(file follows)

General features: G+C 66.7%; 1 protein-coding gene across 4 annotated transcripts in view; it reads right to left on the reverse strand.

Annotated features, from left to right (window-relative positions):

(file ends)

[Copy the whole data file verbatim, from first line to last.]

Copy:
General features: G+C 66.7%; 1 protein-coding gene across 4 annotated transcripts in view; it reads right to left on the reverse strand.

Annotated features, from left to right (window-relative positions):